Wounded Warrior Project

Serving those who serve, Reporter Monica Holland

A Fayetteville dentist, his hunting buddies and a supportive community in Duplin County offer prime deer hunting to wounded soldiers

The sun pours out of the west like a soft golden shroud over the woody stubble and scrub on Brian Willson’s Duplin County land. From the second story of his hunting tower, one can see 300 yards to the Goshen Swamp, as well as the corn pile beneath a feeder and the elevated blind in between.
“I got a great deal on the land,” Willson says, “and my idea was that when you get a deal like that, you try to spread it around.”
The purple domes of turnips, a result of Willson’s efforts to attract deer with food plots, break the soft soil around acres of brush and wild habitat. Squint hard and a path emerges, a dry road over the wetlands leading to more stands, an oasis of clover and countless cervid tracks.

“I got a great deal on the land,” Willson says, “and my idea was that when you get a deal like that, you try to spread it around.”

Brian Willson, Linwood Coleman and Guenther Labann stand in front of a two-story hunting blind on Willson’s Duplin CourlWproperty that is equipped with a chairlift for Wounded Warriors.

The Fayetteville dentist, who has earned the prestigious title of Diplomate of the International Congress of Oral Implantologists, shared his fortune with hunting buddies Linwood Coleman and Guenther Labann, along with his three sons. But when he invited his friend Jimmie Lewis, a wheelchair-bound, former-host of WFNC’s Swap Shop radio program, to hunt the land he realized that he had the opportunity to offer something special. Lewis helped Willson design a handicapped­ accessible hunting lodge with a ramp, widened doorways hard floors and a specially equipped bathroom. The idea snowballed.

Willson contacted the Wounded Warriors Project and began working with the group to offer hunts on his land. “One of the things that keeps me connected with the wounded warriors is that I treat a lot of the family members,” he says. “I’ve treated married women who have lost their husbands. I see all the dependents – wives and kids.”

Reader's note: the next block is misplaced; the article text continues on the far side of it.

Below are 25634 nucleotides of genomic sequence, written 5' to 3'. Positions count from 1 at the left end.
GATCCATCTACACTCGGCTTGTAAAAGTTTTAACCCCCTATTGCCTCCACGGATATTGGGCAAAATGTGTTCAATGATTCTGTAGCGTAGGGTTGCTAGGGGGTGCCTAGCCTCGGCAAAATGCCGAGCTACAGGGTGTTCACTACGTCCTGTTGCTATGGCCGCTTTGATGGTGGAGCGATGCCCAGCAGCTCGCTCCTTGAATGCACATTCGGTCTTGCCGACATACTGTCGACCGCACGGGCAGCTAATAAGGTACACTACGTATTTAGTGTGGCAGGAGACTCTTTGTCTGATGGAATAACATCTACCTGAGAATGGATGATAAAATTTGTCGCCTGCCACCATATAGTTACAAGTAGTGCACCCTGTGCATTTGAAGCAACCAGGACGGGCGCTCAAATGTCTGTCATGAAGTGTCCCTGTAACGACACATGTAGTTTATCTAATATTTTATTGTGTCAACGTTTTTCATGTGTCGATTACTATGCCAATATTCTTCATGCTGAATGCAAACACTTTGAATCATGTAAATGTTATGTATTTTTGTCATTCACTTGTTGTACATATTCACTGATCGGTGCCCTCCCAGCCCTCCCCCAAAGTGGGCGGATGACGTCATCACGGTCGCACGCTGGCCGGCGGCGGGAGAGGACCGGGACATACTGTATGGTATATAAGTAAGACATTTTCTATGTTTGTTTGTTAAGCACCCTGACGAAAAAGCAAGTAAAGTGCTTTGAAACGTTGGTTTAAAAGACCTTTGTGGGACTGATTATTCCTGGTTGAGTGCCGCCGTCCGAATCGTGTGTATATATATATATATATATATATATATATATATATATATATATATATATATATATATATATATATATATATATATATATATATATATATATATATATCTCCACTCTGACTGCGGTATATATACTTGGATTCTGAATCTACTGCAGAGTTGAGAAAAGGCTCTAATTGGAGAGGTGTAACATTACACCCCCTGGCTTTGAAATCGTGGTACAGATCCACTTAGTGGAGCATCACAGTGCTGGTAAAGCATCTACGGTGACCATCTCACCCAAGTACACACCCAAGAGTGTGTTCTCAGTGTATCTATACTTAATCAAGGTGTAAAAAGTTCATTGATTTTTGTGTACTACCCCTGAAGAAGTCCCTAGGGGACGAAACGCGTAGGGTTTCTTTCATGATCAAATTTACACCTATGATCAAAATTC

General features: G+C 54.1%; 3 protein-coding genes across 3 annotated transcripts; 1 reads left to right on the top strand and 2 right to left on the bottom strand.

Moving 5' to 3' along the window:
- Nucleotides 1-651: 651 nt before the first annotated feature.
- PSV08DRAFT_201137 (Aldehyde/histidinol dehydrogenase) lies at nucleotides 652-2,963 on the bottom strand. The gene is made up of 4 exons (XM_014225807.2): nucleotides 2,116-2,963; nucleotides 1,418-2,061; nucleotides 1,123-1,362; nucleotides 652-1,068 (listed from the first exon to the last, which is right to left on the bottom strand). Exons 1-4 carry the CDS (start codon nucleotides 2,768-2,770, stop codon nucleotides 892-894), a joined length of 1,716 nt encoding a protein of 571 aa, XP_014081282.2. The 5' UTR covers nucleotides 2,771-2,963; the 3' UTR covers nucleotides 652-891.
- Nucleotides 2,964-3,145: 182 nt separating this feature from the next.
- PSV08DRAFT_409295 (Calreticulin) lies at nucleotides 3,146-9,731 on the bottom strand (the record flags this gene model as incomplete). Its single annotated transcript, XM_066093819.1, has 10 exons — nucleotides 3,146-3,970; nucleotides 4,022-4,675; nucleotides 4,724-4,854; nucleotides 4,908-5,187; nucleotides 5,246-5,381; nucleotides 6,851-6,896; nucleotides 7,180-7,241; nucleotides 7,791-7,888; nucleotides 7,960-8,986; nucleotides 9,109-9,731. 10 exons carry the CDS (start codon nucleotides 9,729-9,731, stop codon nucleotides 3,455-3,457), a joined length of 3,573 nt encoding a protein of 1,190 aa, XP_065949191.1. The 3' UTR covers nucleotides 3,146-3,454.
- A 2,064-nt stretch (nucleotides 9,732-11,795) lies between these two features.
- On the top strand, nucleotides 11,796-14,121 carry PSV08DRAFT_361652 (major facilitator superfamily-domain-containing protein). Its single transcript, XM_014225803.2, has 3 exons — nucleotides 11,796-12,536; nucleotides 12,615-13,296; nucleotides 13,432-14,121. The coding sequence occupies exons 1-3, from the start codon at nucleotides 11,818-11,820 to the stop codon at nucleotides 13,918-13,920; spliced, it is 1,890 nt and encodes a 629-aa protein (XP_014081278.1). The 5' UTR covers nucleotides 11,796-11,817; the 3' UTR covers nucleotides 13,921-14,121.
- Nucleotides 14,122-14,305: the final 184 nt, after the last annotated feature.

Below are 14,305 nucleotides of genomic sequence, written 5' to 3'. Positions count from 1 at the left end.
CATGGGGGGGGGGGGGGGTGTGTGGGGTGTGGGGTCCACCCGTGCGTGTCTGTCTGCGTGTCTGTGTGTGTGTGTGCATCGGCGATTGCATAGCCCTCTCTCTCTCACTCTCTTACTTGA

The idea of giving back inspired Willson to go beyond his camouflaged golf cart with netting turned mobile­-hunting blind. He built a 4×6-foot elevated blind, not with the usual ladder, but wide stairs for ease of use. The blind was destroyed by Hurricane Irene, so Willson decided to up the ante. He rebuilt that blind, this time with the wider wall not facing the north. And he took on a bigger project.

In August 2008, he began the construction of a two­ story, 12-foot square blind. He had a chair lift installed by Acom, and he cut shooting windows out of three of the four walls upstairs. He added a futon, carpet, television, microwave, toaster oven and air conditioning.

Community support
When word got out about his efforts to offer hunts to Wounded Warriors, business owners and neighbors came through with reduced rates and property easements to lessen the burden on Willson – not that he would ever call it a burden to work so hard at making his property such a fine hunting spot.”

“The more time I have, the more stands I can build. And the more stands I have, the more trips I can do,” Willson says.

He takes groups of four­ to-six warriors out four times a year to hunt from any of his seven stands spanning more than 300 acres of habitat.

He buys discounted corn from a neighbor, dropping 50 pounds on nine feeding areas every week. Southland Rental offered heavy equipment at reduced rates to help with the building. Airco-Reco Heating and Cooling installed his electrical work at no charge. Kenansville Equipment has given him free use of a Kubota RTV. Roads were built at low rates thanks to Mike Jernigan.

“Whenever I. tell people what our mission is here, they really don’t charge full price,” Willson says. But he puts in the work to make it count. With help from Labann, Coleman and others, the land has become a home to sizable bucks, wild hogs, turkeys, beavers, small game, coyotes and bears. They only hunt the deer, though. And all non-warrior hunters are allowed only to shoot 8-pointers and up.

Guenther Labann and Dean Isaacs of the Wounded Warrior Battalion pose with a buck Isaacs shot on a hunt on Brian Willson’s Duplin County farm.

The game, however, isn’t the only goal. “It’s amazing how you can see the happiness at this table and around the fire pit after the hunts,” Coleman says. “They’ll never be repaid, but at least they know somebody cares. “It’s a feeling like I’ve never had to be out there with these guys.” Added Labann: “For the guys who come out here, it’s really a break. It also lets them know that on the outside, there are people who appreciate what they are doing.”

Staff writer Monica Holland can be reached at [email protected].

Local landowner provides respite for Wounded Warriors with advanced hunting accommodations.

Story and photos by Todd Wetherington